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Santos plays his hand

Peace talks between Bogota and FARC rebels are progressing but the road remains long

The president of Colombia, Juan Manuel Santos, will see out 2013 on the back of a favorable wind concerning his chances of re-election for a second term next May. The national economy confirmed its solidity with 5.1-percent growth in the third quarter; opinion polls show that the incumbent's popularity, which had plummeted to 29 percent at one stage, has rebounded; and the ongoing peace talks with Revolutionary Armed Forces of Colombia (FARC) rebels in Havana have reaped two tangible results: agreements on land distribution and rural development, and future political participation, two of the six points on the agenda.

Based on a well-defined set of criteria in order to avoid the pitfalls that brought previous talks to nothing, this dialogue has been conducted in a serious manner. But now the most difficult path opens up before the two sides. When the government and the FARC resume their positions at the negotiating table on January 13, the topics to be discussed are drug trafficking (one of the rebels' primary sources of income), the victims of the 50-year-long conflict, the eventual to end to the fighting and the application of these agreements. Integral to these issues is the most delicate subject of all: the legal future of the guerrillas, and their leaders in particular. The FARC's victims and the public at large will not easily accept any end-game that paves the way for impunity.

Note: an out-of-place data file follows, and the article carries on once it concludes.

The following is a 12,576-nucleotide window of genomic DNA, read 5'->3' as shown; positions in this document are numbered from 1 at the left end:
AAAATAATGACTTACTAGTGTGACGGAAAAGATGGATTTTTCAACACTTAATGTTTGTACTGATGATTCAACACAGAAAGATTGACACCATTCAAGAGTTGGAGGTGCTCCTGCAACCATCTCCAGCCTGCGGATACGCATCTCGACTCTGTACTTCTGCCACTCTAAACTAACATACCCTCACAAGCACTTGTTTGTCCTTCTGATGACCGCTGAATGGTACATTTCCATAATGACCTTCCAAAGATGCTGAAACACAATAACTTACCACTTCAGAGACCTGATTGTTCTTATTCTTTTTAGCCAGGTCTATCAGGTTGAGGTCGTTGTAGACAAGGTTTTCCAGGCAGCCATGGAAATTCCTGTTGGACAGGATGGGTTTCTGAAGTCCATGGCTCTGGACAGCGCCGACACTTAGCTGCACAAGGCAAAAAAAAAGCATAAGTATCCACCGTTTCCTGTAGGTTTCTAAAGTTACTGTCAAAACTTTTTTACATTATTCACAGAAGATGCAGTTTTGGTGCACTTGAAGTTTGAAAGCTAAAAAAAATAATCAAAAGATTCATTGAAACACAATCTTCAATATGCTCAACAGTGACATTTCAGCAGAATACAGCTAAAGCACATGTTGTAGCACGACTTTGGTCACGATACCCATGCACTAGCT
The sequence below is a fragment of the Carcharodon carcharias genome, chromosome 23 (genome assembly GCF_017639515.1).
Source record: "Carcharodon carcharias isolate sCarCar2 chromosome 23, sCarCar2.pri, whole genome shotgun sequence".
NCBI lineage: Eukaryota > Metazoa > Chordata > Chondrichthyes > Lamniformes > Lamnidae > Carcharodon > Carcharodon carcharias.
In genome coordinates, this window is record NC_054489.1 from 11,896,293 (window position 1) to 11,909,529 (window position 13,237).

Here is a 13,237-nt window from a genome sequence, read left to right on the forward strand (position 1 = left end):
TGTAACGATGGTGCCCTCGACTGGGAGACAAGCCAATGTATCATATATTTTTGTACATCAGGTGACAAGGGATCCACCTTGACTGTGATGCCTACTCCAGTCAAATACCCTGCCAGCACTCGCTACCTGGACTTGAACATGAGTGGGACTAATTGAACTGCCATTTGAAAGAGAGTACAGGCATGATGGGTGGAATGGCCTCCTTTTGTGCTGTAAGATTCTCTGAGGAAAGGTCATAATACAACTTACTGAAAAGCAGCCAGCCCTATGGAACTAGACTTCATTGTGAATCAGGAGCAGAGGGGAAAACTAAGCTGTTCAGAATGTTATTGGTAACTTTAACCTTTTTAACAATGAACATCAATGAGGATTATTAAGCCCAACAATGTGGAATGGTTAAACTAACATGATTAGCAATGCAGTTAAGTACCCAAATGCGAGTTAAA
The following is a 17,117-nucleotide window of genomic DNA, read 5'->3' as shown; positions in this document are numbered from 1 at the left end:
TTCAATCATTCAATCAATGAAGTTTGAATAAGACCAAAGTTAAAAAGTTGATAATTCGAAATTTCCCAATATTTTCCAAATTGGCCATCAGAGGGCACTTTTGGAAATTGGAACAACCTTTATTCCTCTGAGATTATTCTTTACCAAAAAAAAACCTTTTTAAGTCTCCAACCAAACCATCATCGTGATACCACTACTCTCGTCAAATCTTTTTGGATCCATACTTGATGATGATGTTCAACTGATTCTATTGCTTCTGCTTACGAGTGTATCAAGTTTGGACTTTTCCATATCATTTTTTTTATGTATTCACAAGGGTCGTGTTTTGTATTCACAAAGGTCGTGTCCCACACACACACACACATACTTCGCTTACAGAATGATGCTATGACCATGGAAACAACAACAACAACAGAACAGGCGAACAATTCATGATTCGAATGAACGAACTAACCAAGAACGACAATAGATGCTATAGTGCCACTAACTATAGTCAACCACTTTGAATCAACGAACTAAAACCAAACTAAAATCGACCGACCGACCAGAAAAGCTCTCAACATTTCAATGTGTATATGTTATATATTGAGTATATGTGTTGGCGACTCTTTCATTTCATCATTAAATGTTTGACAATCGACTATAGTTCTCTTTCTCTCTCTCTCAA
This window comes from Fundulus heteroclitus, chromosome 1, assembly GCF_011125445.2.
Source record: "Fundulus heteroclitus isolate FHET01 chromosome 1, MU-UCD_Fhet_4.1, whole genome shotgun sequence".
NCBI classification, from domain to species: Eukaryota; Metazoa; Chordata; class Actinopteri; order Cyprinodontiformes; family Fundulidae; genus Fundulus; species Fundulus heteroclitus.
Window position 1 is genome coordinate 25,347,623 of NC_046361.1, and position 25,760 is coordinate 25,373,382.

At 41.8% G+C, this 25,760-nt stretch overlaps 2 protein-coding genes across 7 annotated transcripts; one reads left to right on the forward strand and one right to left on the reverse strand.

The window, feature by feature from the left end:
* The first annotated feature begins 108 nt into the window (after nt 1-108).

With public opinion stacked against them - polls show 93 percent of Colombian society is against the rebels' ideology — the FARC is hoping that talks bring about a constituent assembly in order to "rebuild the nation." It has even put forward a proposal for its composition: 141 representatives, of which the FARC would be awarded a designated quota and therefore avoid the inconvenience of going to the ballot box. It is worth remembering that Colombia has, since 1991, been in possession of a Constitution that was arrived at by broad consensus. It is abundantly clear that the government must not stray from its content or elude its responsibility to put the eventual fruits of the Havana negotiations to a referendum.

Blood spilled

Months of hazardous talks are drawing near, not only because the FARC continues to spill the nation's lifeblood — in 2013, more than 2,000 attacks were carried out — but also because these talks will be held simultaneously with general election campaigns. Santos has played his hand and his audacity merits recognition. But to mix objectives and succumb to the temptation to force through an agreement with the guerrillas would have catastrophic consequences for the future of Colombia, setting back the necessary process of reconciliation after five decades of bloody confrontation.

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